Goldman’s head of wellness says mental health is probably the biggest issue at Goldman Sachs, its people want to know how to be happy

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Goldman Sachs takes the health and happiness of its staff seriously. It has its own ‘head of wellness,’ Patrick Watt. Today, Patrick gave a webinar on wellness at Goldman Sachs. We were in attendance. This is what Patrick said.

- Health at Goldman Sachs has been impacted by the uncertain times

Specifically, Patrick said recent changes in headcount have exacerbated health problems.

- The big health problems at Goldman Sachs are not physical, but mental

There are two main reasons why people take time off work, said Patrick: muscular skeletal issues and mental health. Mental health issues are a particular problem because they can be stigmatised and it’s more difficult to recognise the symptoms.

-  People at Goldman are being taught to recognise the symptoms of mental health problems and to feel no stigma about seeking help

There needs to be an awareness of symptoms like sleep problems or skin rashes, said Patrick. People suffering from the symptoms need to know that they can seek help confidentially.

-  Goldman gathers a huge amount of information on the wellness of its employees

Patrick reiterated this several times.

-  There is NO trend: anyone, at any level, can be affected by stress and mental health problems

Patrick said they’ve analysed the data and discovered problems can affect anyone, in any business, at any level: there is no trend or stereotype.

-  Goldman’s chief executive for Europe (Michael Sherwood?) has made two videos about the importance of recognising when staff aren’t coping

Manager must be equipped to recognise when their staff are having problems dealing with stress, said Watt. This can be a challenge to the extent that it means spending time with people and when business is difficult managers can find themselves focused on revenue-generating activities.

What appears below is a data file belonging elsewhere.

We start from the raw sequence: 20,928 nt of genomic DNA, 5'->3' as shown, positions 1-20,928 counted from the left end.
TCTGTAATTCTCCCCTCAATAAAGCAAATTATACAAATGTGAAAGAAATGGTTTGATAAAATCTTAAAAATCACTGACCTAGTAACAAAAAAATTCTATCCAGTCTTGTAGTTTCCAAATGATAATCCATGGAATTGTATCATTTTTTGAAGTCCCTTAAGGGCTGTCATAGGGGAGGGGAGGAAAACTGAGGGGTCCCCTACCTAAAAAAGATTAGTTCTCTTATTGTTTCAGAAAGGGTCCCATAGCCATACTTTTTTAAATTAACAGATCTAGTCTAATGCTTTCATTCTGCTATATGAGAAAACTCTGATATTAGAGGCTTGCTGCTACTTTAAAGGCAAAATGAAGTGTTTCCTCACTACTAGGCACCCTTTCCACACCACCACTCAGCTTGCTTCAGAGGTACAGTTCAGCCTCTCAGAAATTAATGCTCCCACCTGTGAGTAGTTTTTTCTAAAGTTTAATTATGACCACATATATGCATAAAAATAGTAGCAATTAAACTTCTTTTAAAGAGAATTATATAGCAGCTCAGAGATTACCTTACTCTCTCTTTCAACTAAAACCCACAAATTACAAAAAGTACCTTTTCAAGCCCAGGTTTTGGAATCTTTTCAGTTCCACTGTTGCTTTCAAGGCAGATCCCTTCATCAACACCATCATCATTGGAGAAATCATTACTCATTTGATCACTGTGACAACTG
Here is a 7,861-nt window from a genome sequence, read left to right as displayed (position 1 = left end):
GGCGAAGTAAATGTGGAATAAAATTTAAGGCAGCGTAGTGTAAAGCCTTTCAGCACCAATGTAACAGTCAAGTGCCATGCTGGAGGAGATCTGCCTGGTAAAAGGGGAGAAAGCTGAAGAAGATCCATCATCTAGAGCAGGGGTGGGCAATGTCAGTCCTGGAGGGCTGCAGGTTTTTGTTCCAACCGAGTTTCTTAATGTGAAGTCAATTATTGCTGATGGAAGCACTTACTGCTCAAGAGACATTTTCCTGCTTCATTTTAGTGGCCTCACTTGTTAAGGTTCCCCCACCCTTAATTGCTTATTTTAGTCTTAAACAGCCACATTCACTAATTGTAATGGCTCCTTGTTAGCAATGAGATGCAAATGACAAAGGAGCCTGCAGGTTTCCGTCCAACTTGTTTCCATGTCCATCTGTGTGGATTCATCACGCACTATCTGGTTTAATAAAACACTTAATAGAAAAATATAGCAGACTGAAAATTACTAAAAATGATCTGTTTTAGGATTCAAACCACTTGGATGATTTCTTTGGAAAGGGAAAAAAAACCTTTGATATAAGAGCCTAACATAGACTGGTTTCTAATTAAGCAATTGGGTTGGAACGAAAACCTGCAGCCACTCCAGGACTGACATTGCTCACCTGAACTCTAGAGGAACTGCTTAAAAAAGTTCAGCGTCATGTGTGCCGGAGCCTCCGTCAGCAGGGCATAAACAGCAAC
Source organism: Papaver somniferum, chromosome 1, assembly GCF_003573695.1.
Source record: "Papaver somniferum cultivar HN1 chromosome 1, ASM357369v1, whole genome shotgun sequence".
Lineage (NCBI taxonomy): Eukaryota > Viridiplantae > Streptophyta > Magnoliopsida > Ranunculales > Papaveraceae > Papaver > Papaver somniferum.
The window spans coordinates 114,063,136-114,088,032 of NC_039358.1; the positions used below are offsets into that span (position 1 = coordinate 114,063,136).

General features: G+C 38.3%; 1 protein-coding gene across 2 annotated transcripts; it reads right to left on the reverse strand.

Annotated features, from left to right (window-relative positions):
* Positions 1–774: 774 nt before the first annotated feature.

-   Goldman has run seminars on mindfulness and happiness. 1,000 people came to the happiness seminar

When Goldman held a happiness seminar, 1,000 people attended. Someone put up their hand and asked: “What are three things that will make me happy?” That was a bit sad, Watt admitted.

-   Goldman’s focus is not face time, it’s flexibility

Goldman’s onsite gym is open from 6am to 10pm and people can go there whenever they like. Managers need to appreciate that it’s ok to take a two hour lunchbreak. “It’s wrong to say that flexible working is only for parents,” Watt stressed.

-   Goldman may be actively encouraging its employees to stop smoking and asking local eateries to serve healthy foodstuffs

“If you see three or four people outside smoking, are there things you can do to stop them?” asked Watt. “Have you spoken to local sandwich shops about healthier options?” It was unclear whether he was speaking rhetorically.

-   Since Greg Smith, Goldman managers may have been encouraged to take note of employee dissatisfaction

We have had issues where people left and said they things they should have said to their managers, explained Watt. Because of this, the firm is placing more emphasis on manager engagement, buddying and mentoring, he implied.

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